We all know what it’s like to have your phone die with no way to charge it. We’ve all resorted to some desperate way of charging our phones, like one man who was found charging his phone on the side of a UA sorority house.
On Jan. 8, a UAPD officer was conducting security checks on First Street when he spotted a man sleeping on the side of the Alpha Chi Omega sorority house and charging his phone in an electrical outlet on the outside of the house. The officer woke the man, who was confused of his whereabouts, informing the officer that he was “on probation” and had a “mandatory class” inside the building, in reference to the sorority house.
Another officer arrived to assist, which is when the man had identified himself and they were able to run his name through the system. The records showed that the man had two outstanding warrants, a misdemeanor arrest warrant through the Tucson Police Department and a non-extraditable felony warrant for kidnapping.
The misdemeanor warrant was confirmed by TPD, and the man was arrested. Upon arresting the man, he was searched and drug paraphernalia was found on him. He was charged with possession of narcotics and drug paraphernalia along with the outstanding warrant and also issued a warning for theft of services and loitering. He was booked at Pima County Jail.
Students often have their grievances with the administration; everyone has had one problem or another with some way that those in power handled a particular situation. While most students mope and moan about their anger toward these situations, one particular student took it to a whole new level.
On Jan. 9, the UAPD forwarded a chain of emails sent from a student to other students and staff of the university. The email was forwarded by a faculty member to the assistant Dean of Students Veda Kowalski, who then forwarded it to TPD. The emails stated her grievances with the university, which alleged that she had been “mistreated by the staff” and was requesting a withdrawal and full refund from the UA.
The email that had caused particular concern to Kowalski was one directed toward a university faculty member that was threatening in nature, with the student stating she had contacts in the cartel and was going to send the cartel after this staff member. That email also contained multiple racial remarks against the staff member.
The officer spoke to Kowalski about the situation. Kowalski said she was going to contact the student and the Office of the Registrar to review the student’s requests. The officer also attempted contact with the staff member the threatening email was directed to with no response and also the staff member that had forwarded the emails to Kowalski.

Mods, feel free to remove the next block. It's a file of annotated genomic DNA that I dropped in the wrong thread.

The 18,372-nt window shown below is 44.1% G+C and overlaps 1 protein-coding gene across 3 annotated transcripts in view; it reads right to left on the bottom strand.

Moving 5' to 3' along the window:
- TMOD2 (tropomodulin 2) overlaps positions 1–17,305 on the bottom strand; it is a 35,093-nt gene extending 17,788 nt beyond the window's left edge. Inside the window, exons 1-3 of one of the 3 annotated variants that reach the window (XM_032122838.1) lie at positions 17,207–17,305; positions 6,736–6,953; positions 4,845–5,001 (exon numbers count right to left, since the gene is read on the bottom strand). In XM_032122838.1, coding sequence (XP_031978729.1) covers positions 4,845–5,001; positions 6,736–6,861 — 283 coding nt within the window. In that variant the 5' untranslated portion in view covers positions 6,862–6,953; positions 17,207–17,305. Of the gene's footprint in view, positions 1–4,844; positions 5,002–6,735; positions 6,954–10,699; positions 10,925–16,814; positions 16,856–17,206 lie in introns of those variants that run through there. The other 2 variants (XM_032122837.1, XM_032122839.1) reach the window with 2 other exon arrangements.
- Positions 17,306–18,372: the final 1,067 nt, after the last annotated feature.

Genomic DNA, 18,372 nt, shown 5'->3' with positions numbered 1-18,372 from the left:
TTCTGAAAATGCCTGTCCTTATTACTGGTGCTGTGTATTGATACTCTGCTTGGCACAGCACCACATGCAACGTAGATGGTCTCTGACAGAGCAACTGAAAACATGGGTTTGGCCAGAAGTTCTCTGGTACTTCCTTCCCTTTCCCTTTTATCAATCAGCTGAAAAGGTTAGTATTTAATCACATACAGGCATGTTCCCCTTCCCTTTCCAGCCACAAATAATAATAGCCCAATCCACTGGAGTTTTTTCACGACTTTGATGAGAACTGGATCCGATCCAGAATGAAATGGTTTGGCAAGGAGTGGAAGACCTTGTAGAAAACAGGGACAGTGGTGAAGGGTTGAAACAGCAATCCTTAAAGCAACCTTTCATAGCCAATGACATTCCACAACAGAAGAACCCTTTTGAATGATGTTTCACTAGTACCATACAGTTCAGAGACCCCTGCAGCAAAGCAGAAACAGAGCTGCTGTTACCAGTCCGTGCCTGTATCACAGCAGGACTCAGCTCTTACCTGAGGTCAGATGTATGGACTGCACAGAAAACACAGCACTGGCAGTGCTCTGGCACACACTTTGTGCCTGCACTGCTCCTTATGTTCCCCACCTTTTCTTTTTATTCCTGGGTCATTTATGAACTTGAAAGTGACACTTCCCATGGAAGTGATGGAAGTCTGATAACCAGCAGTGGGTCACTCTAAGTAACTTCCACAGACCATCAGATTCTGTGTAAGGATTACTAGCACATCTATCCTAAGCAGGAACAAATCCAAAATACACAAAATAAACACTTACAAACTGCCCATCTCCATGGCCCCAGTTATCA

In Arizona it’s very important we stay hydrated. It’s easy to become thirsty when you’re outside in the climate we live in. Getting a drink of water isn’t a big deal to most of us, but it may not be the best idea when you’re a criminal who isn’t supposed to be on university property.
Officers conducted an area check of the bike racks by the Sixth Street garage on Jan. 9 when they noticed a man talking on his cell phone while straddling a bike. He got off his phone and was staring a little too long for the officers’ comfort at the bike racks, so they decided to ask if they could speak to him. He mumbled something and fled from them, to which the officers pursued him and conducted a traffic stop.
When they finally were able to stop the man and asked why he had fled, he said he thought they were “messing with him.” When they questioned him further he stated that he “was on campus to drink some water and did not want any trouble” while also denying suspiciously checking out the bikes.
The officers performed a wants and warrants check on his name and found he had misdemeanor warrants out from TPD and the Marana Police Department, as well as having an active exclusionary order from all UA properties.
Along with this, they ran the serial number with dispatch to find that the bike he had been riding was a $3,000 bike that had been reported stolen. The man denied stealing the bike, saying he bought it from someone on OfferUp but was aware that it was an expensive bike. He was placed under arrest and searched, where they found drugs and drug paraphernalia in his bag. He was then transported to Pima County Jail.
A lot of the reports made to University of Arzona Police Department involve fraud on university cards and accounts, but one particular charge made to a university card raised eyebrows.
An Arizona Athletics Department staff member reported fraudulent charges on his university-issued card to UAPD. The card had last been used to purchase pizza for the Arizona men’s basketball team in San Francisco, but two charges had been attempted at United Dairy Farmers in the amounts of $1.00 and $56.78.
The staff member informed UAPD that he keeps his card in his wallet at all times and still had it. There were no suspects in the case, but the card was canceled and he was issued a new one.
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